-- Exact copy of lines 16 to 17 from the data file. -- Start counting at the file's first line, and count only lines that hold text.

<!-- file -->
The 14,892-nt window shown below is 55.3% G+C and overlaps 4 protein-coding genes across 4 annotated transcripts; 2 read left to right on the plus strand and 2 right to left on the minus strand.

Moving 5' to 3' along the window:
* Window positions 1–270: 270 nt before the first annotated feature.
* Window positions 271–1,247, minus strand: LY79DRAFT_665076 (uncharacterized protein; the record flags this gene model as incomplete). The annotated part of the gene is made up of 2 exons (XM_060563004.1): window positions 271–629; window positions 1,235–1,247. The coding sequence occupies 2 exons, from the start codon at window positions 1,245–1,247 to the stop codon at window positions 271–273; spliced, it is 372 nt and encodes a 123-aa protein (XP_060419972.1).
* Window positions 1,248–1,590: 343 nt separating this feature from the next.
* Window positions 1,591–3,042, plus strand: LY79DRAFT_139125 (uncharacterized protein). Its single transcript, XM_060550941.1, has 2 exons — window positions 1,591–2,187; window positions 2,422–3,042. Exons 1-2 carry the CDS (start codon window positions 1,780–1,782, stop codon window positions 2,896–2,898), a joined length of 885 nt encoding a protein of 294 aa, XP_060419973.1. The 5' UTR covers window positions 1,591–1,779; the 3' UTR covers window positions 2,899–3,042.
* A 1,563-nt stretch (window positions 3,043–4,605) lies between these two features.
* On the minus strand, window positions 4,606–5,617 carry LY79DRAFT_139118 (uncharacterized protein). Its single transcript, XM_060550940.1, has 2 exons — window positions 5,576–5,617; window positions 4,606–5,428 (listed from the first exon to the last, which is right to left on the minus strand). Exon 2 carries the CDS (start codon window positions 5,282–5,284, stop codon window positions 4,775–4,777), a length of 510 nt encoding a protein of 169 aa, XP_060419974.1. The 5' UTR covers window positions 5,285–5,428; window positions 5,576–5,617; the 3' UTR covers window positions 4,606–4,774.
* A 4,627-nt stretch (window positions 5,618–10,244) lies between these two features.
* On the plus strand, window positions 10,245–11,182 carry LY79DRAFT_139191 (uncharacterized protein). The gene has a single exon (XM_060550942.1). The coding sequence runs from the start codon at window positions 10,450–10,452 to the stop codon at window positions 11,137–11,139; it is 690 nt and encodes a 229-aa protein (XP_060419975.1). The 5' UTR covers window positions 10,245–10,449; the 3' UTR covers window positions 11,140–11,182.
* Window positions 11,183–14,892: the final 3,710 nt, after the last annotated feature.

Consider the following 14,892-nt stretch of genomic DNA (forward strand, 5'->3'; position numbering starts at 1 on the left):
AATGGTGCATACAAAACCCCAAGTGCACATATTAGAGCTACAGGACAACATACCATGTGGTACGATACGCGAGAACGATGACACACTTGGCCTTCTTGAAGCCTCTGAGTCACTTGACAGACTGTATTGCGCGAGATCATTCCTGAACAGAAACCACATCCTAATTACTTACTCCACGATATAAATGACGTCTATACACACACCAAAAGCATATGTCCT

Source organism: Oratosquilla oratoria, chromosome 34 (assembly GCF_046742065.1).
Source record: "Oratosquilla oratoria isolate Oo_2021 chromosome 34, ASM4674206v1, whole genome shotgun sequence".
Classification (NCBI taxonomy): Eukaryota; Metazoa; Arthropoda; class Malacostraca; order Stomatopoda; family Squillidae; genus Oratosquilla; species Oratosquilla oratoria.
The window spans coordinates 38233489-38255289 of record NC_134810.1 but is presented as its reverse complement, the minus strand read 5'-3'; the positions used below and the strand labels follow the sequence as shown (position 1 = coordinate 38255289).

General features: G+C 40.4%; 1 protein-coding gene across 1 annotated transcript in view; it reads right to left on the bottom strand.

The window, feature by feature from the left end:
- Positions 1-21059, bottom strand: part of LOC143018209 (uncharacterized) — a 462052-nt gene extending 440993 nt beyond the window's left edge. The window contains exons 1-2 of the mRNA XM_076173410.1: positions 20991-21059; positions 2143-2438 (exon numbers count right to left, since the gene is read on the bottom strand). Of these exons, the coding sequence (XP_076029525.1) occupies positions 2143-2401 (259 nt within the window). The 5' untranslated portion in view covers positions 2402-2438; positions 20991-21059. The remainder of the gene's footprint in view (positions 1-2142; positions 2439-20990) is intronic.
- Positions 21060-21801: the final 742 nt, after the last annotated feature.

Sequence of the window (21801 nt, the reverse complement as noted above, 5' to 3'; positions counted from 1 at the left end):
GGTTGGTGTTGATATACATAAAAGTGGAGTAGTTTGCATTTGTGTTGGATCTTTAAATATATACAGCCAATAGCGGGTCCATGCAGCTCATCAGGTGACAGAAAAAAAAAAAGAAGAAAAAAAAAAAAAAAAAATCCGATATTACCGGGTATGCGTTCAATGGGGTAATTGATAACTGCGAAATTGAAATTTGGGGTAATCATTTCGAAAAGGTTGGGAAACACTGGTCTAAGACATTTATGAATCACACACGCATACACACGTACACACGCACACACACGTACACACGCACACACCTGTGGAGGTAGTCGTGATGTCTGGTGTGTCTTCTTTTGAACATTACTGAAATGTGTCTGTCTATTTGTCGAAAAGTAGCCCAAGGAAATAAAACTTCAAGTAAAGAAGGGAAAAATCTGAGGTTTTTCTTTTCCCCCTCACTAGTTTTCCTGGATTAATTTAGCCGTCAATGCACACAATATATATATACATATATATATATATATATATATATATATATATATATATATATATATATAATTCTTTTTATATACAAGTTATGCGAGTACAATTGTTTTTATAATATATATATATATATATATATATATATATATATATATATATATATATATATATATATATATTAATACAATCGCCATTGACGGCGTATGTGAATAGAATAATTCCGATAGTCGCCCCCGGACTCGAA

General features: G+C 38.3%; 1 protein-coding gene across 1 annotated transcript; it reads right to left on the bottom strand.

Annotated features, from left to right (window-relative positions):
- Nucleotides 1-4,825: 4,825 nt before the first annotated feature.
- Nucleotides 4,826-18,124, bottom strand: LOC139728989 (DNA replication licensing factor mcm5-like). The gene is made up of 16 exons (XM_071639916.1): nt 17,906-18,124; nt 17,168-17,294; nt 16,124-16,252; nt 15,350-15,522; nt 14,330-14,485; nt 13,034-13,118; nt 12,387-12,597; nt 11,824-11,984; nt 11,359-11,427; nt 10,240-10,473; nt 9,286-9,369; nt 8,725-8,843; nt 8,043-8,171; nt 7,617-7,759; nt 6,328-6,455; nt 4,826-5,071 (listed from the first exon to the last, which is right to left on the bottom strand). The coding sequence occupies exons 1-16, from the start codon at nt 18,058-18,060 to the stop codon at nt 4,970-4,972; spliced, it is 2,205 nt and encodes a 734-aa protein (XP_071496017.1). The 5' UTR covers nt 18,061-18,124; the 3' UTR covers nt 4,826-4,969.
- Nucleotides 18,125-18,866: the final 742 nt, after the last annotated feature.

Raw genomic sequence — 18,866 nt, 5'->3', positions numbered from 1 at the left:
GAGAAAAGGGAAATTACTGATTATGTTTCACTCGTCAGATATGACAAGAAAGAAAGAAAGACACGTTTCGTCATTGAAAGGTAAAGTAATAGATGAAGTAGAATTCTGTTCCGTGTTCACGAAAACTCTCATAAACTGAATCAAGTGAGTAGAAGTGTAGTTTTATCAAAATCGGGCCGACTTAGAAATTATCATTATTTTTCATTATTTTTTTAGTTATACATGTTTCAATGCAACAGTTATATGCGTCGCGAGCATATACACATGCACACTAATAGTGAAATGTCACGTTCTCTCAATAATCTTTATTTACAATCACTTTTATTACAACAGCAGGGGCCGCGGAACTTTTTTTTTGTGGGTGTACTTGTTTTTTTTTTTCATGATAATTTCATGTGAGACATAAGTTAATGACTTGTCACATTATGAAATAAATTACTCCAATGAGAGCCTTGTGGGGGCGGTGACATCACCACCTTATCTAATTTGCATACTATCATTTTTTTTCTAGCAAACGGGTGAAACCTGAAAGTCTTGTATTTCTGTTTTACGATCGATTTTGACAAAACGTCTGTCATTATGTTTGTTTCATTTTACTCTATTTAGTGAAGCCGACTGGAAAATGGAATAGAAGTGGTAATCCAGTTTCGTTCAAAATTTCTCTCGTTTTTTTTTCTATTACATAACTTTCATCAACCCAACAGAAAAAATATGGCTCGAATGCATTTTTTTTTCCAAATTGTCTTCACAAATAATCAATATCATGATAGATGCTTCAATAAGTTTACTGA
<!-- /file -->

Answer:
Classification (NCBI taxonomy): Eukaryota; Metazoa; Arthropoda; class Malacostraca; order Stomatopoda; family Squillidae; genus Oratosquilla; species Oratosquilla oratoria.
The window spans coordinates 38233489-38255289 of record NC_134810.1 but is presented as its reverse complement, the minus strand read 5'-3'; the positions used below and the strand labels follow the sequence as shown (position 1 = coordinate 38255289).